Twitter Part 2: Bringing order to chaos

TwitterLast time I covered getting started with Twitter, building your network of contacts and interacting with others. This time I’m going to discuss some ways to manage your Twitter subscriptions and discover tweets about topics you’re interested in.

The easiest way to use Twitter is to login to the website to read and post messages. The web interface provides a way to see replies, search for people and send and receive direct messages. This works fine for general use but you have to remember to check for new messages on a regular basis. It would be better if messages came to you, which is exactly what you can do with an SMS gateway.

This frree service, operated by Twitter themselves, lets you link a mobile phone number to your account and have messages sent directly to your phone by text message. You can choose to have only selected users’ messages sent by SMS, restrict the hours of the day messages are delivered and you can even send messages to Twitter by SMS. There’s a limit of 250 messages per week so if you follow more than a handful of people you’ll want to limit which users you’re subscribed to.

SMS isn’t the a perfect solution though – it can be quite intrusive and best reserved for people who you’re really interested in. Twitter used to allow you to connect your account to an Instant Messaging system such as Live Messenger or an XMPP-compatible service (which include Google Talk and our own go.talk). Unfortunately in the struggle to cope with growing numbers, Instant Messaging gateways have been turned off. Fear not, because there’s an even better way to work with Twitter!

TwhirlTwhirl is one of many applications designed specifically for managing your Twitter accounts. There are many such programs for different operating systems and even some more advanced mobile phones. Generally though, they plug into the Twitter API and offer access to most of the features available through the Twitter website and often many more.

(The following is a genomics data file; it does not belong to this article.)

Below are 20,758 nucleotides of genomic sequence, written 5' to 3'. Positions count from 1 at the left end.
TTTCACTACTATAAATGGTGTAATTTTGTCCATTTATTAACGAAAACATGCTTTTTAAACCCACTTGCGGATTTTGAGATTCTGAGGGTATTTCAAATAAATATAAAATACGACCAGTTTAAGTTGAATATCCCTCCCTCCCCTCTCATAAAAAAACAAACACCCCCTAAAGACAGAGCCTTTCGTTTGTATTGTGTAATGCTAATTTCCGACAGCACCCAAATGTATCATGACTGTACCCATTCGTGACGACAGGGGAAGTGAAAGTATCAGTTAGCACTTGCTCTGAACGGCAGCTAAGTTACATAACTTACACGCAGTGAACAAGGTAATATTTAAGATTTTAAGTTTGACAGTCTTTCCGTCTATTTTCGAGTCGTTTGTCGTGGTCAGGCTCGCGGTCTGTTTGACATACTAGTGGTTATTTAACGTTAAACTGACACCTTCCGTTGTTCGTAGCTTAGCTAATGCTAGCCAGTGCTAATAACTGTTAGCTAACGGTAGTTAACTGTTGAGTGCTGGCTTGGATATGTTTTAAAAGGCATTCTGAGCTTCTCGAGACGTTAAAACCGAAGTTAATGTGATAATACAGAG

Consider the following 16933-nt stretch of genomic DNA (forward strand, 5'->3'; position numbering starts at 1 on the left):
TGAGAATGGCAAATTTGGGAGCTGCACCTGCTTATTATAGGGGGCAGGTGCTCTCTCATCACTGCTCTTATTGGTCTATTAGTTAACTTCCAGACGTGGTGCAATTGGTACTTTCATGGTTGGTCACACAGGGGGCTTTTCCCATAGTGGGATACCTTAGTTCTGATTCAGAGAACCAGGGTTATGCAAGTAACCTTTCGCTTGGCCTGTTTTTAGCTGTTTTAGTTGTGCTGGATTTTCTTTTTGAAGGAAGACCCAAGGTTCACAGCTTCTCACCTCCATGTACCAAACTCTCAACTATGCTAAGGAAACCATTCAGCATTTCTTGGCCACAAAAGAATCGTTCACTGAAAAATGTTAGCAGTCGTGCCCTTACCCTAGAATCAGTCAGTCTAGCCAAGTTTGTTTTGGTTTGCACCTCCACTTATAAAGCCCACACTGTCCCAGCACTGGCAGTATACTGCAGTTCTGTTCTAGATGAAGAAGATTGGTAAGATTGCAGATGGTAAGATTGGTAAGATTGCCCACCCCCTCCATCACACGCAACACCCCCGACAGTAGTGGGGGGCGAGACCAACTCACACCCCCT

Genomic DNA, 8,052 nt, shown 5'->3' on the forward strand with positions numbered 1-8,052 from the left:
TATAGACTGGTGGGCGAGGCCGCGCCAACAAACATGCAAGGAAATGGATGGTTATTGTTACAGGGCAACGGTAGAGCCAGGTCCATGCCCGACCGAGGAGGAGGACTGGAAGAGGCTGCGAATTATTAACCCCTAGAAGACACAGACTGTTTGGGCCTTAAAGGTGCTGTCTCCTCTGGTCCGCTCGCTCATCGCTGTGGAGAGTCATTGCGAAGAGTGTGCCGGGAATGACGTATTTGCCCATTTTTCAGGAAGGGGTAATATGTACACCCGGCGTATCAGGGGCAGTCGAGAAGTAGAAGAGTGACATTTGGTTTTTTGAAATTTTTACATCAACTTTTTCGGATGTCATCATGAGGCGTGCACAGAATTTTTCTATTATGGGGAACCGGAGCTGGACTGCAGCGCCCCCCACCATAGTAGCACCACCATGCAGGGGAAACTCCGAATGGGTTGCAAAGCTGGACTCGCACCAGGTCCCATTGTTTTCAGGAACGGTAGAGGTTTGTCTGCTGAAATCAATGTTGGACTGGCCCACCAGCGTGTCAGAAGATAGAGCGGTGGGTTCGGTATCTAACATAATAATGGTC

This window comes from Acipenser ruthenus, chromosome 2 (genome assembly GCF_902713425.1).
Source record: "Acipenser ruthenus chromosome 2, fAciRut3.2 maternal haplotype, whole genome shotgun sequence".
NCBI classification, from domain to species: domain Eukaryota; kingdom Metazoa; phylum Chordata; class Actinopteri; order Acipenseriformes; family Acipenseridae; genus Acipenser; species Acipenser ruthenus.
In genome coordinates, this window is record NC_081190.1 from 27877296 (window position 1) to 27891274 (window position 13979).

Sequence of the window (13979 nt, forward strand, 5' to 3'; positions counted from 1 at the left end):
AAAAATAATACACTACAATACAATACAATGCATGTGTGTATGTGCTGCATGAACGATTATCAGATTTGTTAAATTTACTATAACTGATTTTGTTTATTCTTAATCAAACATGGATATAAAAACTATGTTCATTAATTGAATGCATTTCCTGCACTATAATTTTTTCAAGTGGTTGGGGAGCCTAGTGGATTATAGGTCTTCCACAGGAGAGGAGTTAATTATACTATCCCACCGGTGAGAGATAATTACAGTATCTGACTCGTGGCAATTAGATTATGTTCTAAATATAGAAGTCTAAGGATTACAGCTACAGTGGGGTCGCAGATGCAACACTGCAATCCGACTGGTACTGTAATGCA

The Twhirl window is a bit like a combination of the friend list and message windows from a normal IM program. New messages appear at the top and you can post messages. Username, hashtags and messages are hyperlinked to give you more information and offer access to functions without over cluttering the interface.

I mentioned hashtags, so what are they? Hashtags are keywords put into messages starting with a hash (#) and used to identify a topic for that message. The major drive behind the adoption of them was the Hashtags.org website which required you follow the hashtags user in order for your tweets to be shown on the website. It’s still worth doing this but there’s a better way of tracking hashtags which isn’t reliant on opting in.

Usage of the hashtag syntax is very common but certainly not universal. It’s useful for keeping track of certain topics and allowing your followers to pick out at an instant what it relates to. One of the most common uses is in conferences where the hashtag creates a way of finding other people twittering. At the Institutional Web Management Workshop the tag #iwmw2008 was used and in some ways this was more useful than the official live blog service. I’m going to come back to conferences next time as the use of Twitter in the Real World deserves more attention.

For someone new to Twitter, the idea of hashtags might seem a little odd – why wouldn’t you just search for the topic you’re interested in rather than relying on an obscure opt-in service? The search box at the top of the Twitter site would (mis-) lead you to think you could bang in some keywords and get back useful results! No? Of course not – the search system on the main site is next to useless!